A fixture since 1863 and held annually on January 15th, Nozawa Onsen’s Dosojin Fire Festival is one of the three biggest such spectacles in Japan. During the celebrations, prayers are offered up to the deity Dosojin.
Dosojin protects villages and its inhabitants from harm and is also the god of fertility, happy marriages, and healthy children. The tradition in Nozawa Onsen is for villagers to anonymously exchange carved wooden figurines of Dosojin while the fire festival takes place. Besides connecting members of the community in this way, the Dosojin Fire Festival provides another local service: bringing fortune to those men of Nozawa Onsen who are currently at the “unlucky” ages of 25 and 42.
These two “unlucky” age groups play an essential role as organizers for this event, selecting the five sacred beech trees from which the festival’s shaden—a large wooden shrine—is built on January 13th, two days before the main event. After its construction, a priest from a nearby shrine holds a special ceremony to endow it with the spirit of Dosojin.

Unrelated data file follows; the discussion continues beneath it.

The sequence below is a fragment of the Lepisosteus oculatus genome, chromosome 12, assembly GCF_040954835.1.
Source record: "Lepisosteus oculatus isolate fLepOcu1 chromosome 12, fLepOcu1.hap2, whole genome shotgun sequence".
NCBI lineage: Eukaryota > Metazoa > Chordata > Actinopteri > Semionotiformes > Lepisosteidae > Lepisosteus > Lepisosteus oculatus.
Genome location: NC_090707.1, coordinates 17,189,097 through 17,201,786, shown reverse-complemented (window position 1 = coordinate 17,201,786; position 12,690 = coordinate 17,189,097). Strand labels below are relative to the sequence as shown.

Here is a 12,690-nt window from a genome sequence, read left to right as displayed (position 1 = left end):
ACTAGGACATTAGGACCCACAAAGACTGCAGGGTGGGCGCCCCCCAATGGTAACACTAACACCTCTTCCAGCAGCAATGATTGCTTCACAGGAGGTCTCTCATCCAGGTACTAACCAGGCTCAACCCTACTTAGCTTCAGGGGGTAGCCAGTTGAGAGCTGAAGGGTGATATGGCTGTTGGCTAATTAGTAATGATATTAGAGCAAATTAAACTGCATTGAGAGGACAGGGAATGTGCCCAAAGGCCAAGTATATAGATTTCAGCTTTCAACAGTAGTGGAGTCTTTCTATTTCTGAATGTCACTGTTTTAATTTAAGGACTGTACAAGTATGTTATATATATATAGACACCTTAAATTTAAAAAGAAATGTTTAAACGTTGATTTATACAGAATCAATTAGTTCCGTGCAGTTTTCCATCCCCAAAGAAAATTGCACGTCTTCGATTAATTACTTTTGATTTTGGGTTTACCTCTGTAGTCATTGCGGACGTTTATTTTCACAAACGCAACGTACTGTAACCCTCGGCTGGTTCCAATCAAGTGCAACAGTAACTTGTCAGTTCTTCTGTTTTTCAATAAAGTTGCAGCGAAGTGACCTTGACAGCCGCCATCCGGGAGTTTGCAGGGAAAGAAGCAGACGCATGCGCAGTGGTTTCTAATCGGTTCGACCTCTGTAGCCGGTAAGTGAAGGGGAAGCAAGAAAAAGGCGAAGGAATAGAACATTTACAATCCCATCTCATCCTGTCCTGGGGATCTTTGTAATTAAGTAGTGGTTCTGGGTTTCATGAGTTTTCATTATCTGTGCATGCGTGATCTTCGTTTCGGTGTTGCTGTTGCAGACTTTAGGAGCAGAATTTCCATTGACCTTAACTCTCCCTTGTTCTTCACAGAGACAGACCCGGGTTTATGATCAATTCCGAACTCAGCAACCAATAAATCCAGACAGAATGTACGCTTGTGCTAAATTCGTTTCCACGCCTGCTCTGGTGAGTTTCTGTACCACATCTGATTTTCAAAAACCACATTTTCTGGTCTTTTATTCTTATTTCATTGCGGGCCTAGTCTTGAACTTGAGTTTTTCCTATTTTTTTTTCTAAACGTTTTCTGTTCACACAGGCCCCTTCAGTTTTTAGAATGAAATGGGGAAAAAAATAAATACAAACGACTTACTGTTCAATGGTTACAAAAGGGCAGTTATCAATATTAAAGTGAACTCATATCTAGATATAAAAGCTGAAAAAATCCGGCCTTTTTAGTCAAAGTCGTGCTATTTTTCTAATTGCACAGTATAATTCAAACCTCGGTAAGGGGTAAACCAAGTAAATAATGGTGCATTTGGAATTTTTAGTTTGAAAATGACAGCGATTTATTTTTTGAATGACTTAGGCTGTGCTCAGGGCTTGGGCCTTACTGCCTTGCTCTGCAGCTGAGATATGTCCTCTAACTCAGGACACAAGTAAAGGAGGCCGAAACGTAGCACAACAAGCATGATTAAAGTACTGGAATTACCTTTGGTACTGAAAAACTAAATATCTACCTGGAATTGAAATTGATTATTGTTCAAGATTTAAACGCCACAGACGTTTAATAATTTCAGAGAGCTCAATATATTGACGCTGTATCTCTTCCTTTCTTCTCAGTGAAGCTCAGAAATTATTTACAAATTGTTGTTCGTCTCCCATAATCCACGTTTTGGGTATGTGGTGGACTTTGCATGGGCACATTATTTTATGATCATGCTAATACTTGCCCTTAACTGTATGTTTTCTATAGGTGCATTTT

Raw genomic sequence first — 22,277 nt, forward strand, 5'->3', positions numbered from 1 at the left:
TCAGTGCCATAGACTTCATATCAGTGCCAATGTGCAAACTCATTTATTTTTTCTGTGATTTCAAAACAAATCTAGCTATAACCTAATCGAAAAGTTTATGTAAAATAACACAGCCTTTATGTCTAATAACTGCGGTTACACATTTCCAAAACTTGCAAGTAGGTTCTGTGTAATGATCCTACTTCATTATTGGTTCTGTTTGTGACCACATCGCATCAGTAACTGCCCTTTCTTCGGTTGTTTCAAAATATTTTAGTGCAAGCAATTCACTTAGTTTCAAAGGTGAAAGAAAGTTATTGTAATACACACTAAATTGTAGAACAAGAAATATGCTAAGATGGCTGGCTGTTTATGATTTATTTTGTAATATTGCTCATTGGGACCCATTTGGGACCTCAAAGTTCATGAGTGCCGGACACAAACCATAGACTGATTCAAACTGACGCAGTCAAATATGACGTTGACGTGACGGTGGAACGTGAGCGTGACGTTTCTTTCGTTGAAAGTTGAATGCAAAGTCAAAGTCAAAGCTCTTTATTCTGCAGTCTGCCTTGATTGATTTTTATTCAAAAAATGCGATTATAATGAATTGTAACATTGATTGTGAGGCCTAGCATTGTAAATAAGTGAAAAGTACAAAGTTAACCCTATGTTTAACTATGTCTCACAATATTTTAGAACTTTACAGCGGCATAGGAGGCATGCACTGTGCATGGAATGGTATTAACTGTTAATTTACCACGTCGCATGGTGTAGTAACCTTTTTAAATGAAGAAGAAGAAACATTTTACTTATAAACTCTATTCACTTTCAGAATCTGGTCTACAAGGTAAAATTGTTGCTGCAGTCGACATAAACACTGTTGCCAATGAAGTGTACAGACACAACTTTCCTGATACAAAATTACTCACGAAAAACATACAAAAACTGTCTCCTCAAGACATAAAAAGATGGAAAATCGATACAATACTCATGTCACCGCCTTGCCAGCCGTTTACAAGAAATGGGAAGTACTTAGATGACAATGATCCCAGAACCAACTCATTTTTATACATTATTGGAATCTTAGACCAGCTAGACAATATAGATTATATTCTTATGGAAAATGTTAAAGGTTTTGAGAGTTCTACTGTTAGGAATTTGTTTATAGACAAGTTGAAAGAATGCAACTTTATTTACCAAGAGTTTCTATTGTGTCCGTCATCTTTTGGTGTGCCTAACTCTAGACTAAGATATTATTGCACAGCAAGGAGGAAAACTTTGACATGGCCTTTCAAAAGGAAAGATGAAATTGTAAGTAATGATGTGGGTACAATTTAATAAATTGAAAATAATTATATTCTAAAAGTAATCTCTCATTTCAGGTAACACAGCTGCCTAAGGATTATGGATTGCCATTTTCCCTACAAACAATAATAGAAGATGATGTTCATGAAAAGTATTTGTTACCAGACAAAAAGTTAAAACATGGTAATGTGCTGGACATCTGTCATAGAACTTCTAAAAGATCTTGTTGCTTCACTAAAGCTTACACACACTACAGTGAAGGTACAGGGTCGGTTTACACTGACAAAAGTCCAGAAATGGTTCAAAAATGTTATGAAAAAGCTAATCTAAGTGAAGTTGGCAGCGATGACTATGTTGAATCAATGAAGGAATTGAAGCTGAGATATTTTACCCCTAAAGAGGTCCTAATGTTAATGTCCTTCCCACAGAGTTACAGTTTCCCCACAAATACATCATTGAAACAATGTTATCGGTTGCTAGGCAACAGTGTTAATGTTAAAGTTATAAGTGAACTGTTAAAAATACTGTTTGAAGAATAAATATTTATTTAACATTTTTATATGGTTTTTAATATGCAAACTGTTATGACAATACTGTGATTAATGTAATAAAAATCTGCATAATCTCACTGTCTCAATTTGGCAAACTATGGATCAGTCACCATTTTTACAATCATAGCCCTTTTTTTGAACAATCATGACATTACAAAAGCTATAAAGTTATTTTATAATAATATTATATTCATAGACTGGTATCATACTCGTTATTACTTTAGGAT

On the evening of January 15th the festival starts in earnest, as male villagers’ light torches from a bonfire and stage an assault on the shaden. The “unlucky” 42-year-olds sit on top of the shrine defending its roof while singing and chanting, and the 25-year-olds protect the wooden structure at its base, using pine branches to put out the torchbearers’ fires. Once the excitement of battle is over—and all participants have withdrawn to a safe distance—the shaden is ceremonially burned, together with large decorated lanterns on poles that are carefully made by families to bring good health and fortune to the children.
You can see a replica of one of these large, beautifully decorated poles in the Oborozukiyo no Yakata Museum.